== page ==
When you register a window class (with the RegisterClass or RegisterClassEx function), you get an ATOM back. What use is this atom?

Not much.

You can use this atom in many places where a window class name can be used; just convert it to a string with the MAKEINTATOM macro. Let's change our scratch program to illustrate:

ATOM g_atmClass;

BOOL
InitApp(void)
{
    ...
    g_atmClass = RegisterClass(&wc);
    if (!g_atmClass) return FALSE;
    ...
}

int WINAPI WinMain(HINSTANCE hinst, HINSTANCE hinstPrev,
                   LPSTR lpCmdLine, int nShowCmd)
{
    ...

        hwnd = CreateWindow(
            MAKEINTATOM(g_atmClass),        /* Class Name */
            "Scratch",                      /* Title */
            WS_OVERLAPPEDWINDOW,            /* Style */
            CW_USEDEFAULT, CW_USEDEFAULT,   /* Position */
            CW_USEDEFAULT, CW_USEDEFAULT,   /* Size */
            NULL,                           /* Parent */
            NULL,                           /* No menu */
            hinst,                          /* Instance */
            0);                             /* No special parameters */

    ...
}

We save the atom returned by the RegisterClass function and use it (in the form of a MAKEINTATOM) in place of the class name. if you run this program, you'll see that it works exactly the same as the old version that used the class name. The class atom is valid as long as the class remains registered.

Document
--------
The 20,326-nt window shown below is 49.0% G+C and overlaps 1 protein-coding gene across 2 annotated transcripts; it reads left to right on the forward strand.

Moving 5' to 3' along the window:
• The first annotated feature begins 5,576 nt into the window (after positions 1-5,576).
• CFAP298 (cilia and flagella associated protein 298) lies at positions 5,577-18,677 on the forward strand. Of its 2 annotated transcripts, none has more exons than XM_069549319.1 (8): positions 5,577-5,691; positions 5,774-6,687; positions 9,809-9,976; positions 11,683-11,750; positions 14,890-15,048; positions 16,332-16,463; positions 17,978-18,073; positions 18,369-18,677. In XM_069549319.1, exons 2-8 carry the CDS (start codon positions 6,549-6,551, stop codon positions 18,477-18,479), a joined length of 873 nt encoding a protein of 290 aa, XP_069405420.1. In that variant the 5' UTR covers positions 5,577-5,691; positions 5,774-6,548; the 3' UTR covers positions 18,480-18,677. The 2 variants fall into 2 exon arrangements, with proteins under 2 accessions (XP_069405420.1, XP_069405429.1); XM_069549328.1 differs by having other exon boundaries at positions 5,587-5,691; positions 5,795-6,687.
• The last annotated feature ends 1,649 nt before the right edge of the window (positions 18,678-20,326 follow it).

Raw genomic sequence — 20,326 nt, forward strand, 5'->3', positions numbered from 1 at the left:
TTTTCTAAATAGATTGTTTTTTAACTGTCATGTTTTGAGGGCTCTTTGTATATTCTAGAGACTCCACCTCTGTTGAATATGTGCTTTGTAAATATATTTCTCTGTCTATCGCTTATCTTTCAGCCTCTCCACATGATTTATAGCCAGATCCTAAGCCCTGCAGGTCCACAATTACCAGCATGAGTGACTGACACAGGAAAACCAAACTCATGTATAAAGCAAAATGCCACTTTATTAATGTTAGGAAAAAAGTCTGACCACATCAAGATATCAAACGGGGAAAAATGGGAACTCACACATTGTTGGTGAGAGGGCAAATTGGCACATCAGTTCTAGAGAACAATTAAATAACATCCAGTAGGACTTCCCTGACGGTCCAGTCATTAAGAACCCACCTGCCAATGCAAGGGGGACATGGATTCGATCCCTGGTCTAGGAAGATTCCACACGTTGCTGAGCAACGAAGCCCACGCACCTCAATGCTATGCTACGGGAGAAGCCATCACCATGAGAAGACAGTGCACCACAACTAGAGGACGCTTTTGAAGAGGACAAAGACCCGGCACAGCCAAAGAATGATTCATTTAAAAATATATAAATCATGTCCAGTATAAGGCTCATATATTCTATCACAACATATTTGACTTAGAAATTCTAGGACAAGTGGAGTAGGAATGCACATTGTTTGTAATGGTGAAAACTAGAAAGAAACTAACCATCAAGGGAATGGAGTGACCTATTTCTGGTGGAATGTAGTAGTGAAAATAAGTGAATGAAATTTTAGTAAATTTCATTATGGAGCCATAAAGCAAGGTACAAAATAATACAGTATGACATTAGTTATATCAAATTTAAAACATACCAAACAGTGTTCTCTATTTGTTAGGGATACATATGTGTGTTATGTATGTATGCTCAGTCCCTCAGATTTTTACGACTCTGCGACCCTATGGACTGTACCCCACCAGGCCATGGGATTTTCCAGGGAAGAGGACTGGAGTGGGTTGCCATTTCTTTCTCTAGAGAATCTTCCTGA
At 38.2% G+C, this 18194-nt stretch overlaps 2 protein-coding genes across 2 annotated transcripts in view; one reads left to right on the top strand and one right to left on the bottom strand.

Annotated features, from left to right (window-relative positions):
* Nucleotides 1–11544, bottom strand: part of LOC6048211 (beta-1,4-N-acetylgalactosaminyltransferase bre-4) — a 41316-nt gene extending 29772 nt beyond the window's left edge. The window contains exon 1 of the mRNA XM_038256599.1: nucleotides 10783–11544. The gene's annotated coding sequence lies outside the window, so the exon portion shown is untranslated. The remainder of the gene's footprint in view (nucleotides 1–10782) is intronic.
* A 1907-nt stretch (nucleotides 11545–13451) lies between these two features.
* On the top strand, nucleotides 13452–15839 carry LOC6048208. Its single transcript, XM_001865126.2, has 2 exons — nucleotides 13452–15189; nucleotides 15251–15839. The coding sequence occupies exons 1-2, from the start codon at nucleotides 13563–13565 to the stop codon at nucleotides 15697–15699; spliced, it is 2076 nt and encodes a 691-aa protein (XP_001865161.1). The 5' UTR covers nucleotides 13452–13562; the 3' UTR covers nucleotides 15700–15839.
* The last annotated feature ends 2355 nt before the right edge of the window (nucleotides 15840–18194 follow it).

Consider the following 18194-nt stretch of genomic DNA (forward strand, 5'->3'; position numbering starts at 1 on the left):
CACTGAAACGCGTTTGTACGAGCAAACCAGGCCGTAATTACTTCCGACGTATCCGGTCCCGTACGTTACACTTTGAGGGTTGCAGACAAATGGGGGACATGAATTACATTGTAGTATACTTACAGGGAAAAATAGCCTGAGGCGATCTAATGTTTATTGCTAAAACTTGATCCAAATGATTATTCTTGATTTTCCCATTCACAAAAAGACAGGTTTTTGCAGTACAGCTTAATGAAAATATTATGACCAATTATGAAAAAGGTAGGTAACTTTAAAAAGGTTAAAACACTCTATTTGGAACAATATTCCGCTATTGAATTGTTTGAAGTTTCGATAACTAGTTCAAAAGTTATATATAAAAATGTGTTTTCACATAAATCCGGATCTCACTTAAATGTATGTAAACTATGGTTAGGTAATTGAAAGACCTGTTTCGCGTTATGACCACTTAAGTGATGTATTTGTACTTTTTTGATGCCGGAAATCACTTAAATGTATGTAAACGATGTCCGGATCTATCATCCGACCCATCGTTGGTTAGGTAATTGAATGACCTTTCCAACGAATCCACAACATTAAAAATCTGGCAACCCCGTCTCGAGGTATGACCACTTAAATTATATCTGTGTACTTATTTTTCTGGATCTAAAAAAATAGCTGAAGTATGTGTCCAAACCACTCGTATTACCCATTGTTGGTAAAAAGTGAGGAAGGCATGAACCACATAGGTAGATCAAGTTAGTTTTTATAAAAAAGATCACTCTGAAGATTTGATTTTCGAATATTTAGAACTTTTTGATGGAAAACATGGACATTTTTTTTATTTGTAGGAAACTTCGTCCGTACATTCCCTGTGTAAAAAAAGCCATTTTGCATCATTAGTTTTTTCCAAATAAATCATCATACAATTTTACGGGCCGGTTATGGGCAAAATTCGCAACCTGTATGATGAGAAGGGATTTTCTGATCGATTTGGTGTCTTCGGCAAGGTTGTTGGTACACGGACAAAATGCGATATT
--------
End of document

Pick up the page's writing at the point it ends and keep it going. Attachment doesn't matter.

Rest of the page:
Functions that accept a MAKEINTATOM as the class name include CreateWindow, FindWindow, GetClassInfo, and UnregisterClass (and the Ex versions of them).

Why would you do this?

Well, there really isn't much reason. The string name works just as well as the atom, so the atom is just one more thing to keep track of. However, even though you don't use it, you have to be aware that other people might. For example, the lpszClass member of the CREATESTRUCT structure is usually a pointer to a string, but it could be a MAKEINTATOM if somebody decided to pass an atom instead of a string to CreateWindow. Those of you who've read the first Bonus Chapter of my book are already familiar with the program that crashed when somebody created a window via an atom.

There is one interesting thing you can do with the atom: If you have a valid class atom, you can quickly tell whether a window belongs to that class by checking the window word for the atom:

if (GetWindowWord(hwnd, GWW_ATOM) == atom) ...

This technique saves you the trouble of calling GetClassName and then doing a string comparison, reducing it instead to an integer comparison. This technique makes it very simple to write a TestIfWndIsDialog function:

BOOL TestIfWndIsDialog(HWND hwnd)
{
  return GetWindowWord(hwnd, GWW_ATOM) == (ULONG_PTR)WC_DIALOG;
}

Exercise: Discuss the limitations of the above TestIfWndIsDialog function.